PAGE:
China has test flown a second model of a prototype stealth fighter, aviation experts said Thursday, in a sign of its aircraft industry's growing sophistication.
Photos posted to the Internet Thursday showed the radar-avoiding aircraft airborne near the northeastern city of Shenyang with its landing gear still down. Two Chinese-made J-11 fighters accompanied it on the flight, which Chinese military enthusiast websites said took place Wednesday and lasted about 10 minutes.
Ross Babbage of Australia's Kokoda Foundation and Greg Waldron of Fliightglobal magazine in Singapore said the plane known as the J-31 appeared to be a smaller version of the J-20 prototype that was tested last year in the southwestern city of Chengdu.
While both planes feature stealth design features, their true capabilities in terms of sensors, radar-absorbing coatings, and other key factors remain unknown. It isn't known when, or if, either plane will go into production.
"I think it's a fairly straight forward evolution to develop advanced fighters at this time, but you can't read too much into it in terms of capabilities," Waldron told The Associated Press.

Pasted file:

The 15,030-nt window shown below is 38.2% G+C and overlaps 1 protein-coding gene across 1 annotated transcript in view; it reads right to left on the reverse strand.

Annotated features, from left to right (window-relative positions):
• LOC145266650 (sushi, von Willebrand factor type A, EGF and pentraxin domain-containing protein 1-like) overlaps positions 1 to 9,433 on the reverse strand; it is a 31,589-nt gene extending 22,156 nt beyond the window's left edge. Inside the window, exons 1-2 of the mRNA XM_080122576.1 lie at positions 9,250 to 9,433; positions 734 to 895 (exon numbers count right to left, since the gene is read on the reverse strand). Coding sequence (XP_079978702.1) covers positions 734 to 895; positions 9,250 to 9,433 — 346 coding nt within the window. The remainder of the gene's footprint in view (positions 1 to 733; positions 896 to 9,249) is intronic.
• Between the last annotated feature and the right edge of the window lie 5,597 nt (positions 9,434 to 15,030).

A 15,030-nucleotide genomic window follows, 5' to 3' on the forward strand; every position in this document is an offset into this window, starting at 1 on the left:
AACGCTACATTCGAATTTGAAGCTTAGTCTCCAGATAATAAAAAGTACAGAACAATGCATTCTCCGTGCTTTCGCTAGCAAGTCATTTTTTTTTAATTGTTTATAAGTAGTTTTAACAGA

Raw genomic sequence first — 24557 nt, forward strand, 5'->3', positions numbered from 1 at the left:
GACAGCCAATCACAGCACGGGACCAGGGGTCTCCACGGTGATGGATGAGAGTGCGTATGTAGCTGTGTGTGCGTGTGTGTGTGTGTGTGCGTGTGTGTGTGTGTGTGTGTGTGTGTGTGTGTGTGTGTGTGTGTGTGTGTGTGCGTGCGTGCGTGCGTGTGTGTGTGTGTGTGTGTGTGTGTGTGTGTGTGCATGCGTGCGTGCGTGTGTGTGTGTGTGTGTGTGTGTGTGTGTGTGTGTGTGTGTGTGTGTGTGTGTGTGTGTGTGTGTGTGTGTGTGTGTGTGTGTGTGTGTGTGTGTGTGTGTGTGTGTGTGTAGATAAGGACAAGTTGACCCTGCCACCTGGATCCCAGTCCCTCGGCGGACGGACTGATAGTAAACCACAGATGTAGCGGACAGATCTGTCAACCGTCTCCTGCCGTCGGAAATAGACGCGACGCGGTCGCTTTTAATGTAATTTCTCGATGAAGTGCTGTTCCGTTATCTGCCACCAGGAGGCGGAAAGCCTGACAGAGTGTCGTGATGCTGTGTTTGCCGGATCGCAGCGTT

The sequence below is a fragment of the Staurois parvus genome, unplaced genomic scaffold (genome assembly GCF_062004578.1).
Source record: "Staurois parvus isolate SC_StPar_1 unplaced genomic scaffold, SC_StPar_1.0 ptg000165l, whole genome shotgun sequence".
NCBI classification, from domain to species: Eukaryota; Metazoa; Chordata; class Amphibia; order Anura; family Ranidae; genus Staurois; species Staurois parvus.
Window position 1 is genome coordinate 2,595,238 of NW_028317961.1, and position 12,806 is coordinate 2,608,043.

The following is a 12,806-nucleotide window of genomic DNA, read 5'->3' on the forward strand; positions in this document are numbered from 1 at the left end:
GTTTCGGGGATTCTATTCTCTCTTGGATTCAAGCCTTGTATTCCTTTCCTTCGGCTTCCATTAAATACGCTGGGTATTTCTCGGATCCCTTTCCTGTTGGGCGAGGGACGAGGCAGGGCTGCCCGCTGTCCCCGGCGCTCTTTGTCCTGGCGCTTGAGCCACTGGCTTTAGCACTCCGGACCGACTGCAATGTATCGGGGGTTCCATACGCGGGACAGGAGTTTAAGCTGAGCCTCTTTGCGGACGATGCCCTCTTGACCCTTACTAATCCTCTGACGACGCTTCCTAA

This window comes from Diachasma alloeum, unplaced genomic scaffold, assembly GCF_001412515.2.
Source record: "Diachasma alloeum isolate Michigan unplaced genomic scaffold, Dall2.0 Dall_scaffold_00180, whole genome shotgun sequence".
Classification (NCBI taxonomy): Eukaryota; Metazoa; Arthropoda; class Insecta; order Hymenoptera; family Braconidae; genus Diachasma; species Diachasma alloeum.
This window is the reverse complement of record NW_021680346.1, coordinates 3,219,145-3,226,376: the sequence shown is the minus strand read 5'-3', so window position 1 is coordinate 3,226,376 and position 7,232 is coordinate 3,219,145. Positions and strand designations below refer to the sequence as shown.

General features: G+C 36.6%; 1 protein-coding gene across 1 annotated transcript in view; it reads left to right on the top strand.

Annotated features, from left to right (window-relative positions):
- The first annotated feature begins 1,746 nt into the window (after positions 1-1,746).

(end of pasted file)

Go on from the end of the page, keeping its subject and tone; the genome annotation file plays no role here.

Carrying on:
The smaller and nimbler J-31 appeared intended for a fighter-interceptor role similar to the U.S. Joint Strike Fighter, while the heavier J-20 would target airfields, warships and other ground targets, he said.
The technical barriers and development costs for such aircraft are enormous and the U.S. has struggled for years to deliver on their potential.
Another major challenge for China is developing engines for its fighters that are reliable and capable enough for such cutting-edge aircraft, Babbage said. China remains overwhelmingly reliant on Russia for engines for its latest J-10, J-11, and J-15 models, the last two of which were developed from Russian Sukhoi fighter-bombers.
"The demands in the engine area are very substantial," Babbage said.
Despite that, the ability to develop two prototype stealth fighters at the same time demonstrates an impressive capability on the part of the Chinese industry, he said.
"It's a very interesting development. It shows how rapidly they're moving ahead."